Carolyn Frank, development manager for the North Yorkshire Federation of Small Businesses, also welcomed the announcement. Hopefully local small businesses could be involved in constructing the route, which would bring jobs and investment, she said. But she has a concern, too: that the investment in HS2 might come at the expense of investment in more local transport needs. Northern Powerhouse Rail, to improve east-west connections between Northern cities, was every bit as vital as HS2, she said. And there is a desperate need for investment in other aspects of local transport: dualling the A64, and better rural buses.


Yes, HS2 will be expensive, says Dr Kevin Tennent, a senior lecturer in Management at the University of York. But there will be big potential benefits, he stresses.

By taking high speed services off existing rail routes, HS2 will free up capacity on those routes, meaning better and more frequent local passenger services, and more scope for rail freight. That in turn will mean reducing journeys - both passenger and freight - on roads, which will be good for the environment. High speed north to south rail links might also reduce air travel, he says - again good for the environment.

For York, with its rich rail history, there will be lots of job opportunities. And faster connections to London will also give younger York people with good qualifications the chance to live in their home city while commuting to London. Yes, he says, there are big challenges with any large infrastructure project. "But there will be big potential benefits too."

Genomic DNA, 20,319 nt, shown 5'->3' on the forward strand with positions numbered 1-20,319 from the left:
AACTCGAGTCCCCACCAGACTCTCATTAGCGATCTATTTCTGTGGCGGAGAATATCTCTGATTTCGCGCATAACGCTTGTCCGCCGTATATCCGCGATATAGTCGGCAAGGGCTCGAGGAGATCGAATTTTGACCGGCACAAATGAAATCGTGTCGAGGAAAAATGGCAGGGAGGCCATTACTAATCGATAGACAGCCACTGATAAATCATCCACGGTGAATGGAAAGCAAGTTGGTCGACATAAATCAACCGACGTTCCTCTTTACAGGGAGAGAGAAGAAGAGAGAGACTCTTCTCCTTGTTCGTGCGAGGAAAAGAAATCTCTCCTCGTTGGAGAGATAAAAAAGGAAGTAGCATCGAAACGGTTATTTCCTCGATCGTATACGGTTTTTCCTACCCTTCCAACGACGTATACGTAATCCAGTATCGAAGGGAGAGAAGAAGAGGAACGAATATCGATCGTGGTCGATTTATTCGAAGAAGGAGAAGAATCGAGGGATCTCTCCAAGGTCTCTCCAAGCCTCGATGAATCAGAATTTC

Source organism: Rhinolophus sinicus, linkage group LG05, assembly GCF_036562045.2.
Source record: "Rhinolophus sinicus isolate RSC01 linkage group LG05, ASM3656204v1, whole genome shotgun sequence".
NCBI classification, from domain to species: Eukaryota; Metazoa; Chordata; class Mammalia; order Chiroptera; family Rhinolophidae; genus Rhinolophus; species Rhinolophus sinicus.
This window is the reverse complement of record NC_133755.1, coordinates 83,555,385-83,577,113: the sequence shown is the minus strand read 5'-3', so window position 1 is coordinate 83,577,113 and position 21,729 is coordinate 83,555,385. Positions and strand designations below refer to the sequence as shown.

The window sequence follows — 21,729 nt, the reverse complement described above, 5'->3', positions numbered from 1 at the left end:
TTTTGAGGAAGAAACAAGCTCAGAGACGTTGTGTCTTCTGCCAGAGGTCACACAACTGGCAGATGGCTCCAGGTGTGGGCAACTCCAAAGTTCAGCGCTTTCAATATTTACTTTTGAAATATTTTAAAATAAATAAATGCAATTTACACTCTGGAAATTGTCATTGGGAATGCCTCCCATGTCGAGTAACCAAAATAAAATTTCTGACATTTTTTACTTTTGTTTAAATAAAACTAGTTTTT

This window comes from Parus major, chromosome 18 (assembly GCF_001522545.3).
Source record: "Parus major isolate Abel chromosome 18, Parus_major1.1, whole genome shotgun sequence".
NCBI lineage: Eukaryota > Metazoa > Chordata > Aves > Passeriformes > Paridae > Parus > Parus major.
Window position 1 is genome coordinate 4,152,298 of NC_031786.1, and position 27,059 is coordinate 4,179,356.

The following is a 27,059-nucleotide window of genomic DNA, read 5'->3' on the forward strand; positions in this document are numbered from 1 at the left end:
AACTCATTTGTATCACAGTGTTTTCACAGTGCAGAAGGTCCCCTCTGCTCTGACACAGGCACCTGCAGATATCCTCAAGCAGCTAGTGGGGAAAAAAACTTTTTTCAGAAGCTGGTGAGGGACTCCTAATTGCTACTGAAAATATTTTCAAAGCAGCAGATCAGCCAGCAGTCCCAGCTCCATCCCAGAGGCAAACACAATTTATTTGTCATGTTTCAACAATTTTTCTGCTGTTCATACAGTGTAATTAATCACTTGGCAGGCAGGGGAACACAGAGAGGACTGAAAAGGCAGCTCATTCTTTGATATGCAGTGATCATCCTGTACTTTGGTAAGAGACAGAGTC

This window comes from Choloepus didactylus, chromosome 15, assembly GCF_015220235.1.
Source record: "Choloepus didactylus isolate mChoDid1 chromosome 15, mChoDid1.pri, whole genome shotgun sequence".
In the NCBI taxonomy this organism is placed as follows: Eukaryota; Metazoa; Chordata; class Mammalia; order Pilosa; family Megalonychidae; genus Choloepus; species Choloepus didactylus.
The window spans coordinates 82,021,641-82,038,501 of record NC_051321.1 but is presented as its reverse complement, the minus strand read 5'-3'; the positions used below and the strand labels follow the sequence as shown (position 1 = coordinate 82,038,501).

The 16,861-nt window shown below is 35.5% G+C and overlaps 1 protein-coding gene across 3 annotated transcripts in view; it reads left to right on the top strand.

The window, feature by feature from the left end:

Jo Mason's house is one of the 121 homes which will be isolated on an island of land surrounded by railway lines in the village of Church Fenton if HS2 goes ahead. She already has railway lines at one side. But the proposal is to build a viaduct on the other side to connect the new HS2 route to the East Coast mainline, she says. This will leave her home and many others sandwiched.

She's dreading the prospect. But that's not the only reason she is against HS2. It will be a disaster for the country, she says: a colossal waste of money that will wreak huge environmental damage. Why is it that politicians can always find a magic money tree to pay for projects like this? she asks. "Our grandchildren and great-grandchildren will still be subsidising this years from now. And I don't know of a single person who could not think of a better use for that money."


HS2 has four objectives, says Prof Tony May, the former director of the Institute for Transport Studies at the University of Leeds: increasing rail capacity, improving connectivity, rebalancing the economy and reducing carbon emissions.

"It certainly contributes to the first of these, but it is an extremely expensive and slow way of doing so, with benefits only realised 10 or more years hence," he says. "It offers limited connectivity, and totally fails to improve it where it is most needed on journeys which do not involve London.

"It is extremely debatable whether it will strengthen the economy of the North. Experience in France and Japan indicates that neither Paris nor Tokyo has become less economically dominant as a result of high speed rail operation. And it is a disaster in terms of our target of being carbon neutral by 2050."

Significantly, high speed is not needed to meet any of the stated objectives, Prof May says - so why the insistence on going faster? "Increasing the design speed from 300km/h to 400km/h adds significantly to the construction costs and environmental and ecological damage (because it has to avoid curves), increases the energy costs by perhaps 50 per cent, and seriously aggravates its impact on global warming."

As far as York, any benefits are are likely to be small and far off, he says. "Services will not reach York for over 20 years, and when they do the journey time to London may fall to 95 minutes. The Azuma could readily achieve 100 minutes. What York would really benefit from is an improved east-west route across the north (HS3/ Northern Powerhouse Rail). This would significantly improve connectivity and reduce journey times. Yet there is still no committed timetable for these improvements, which would cost a fraction of that of HS2."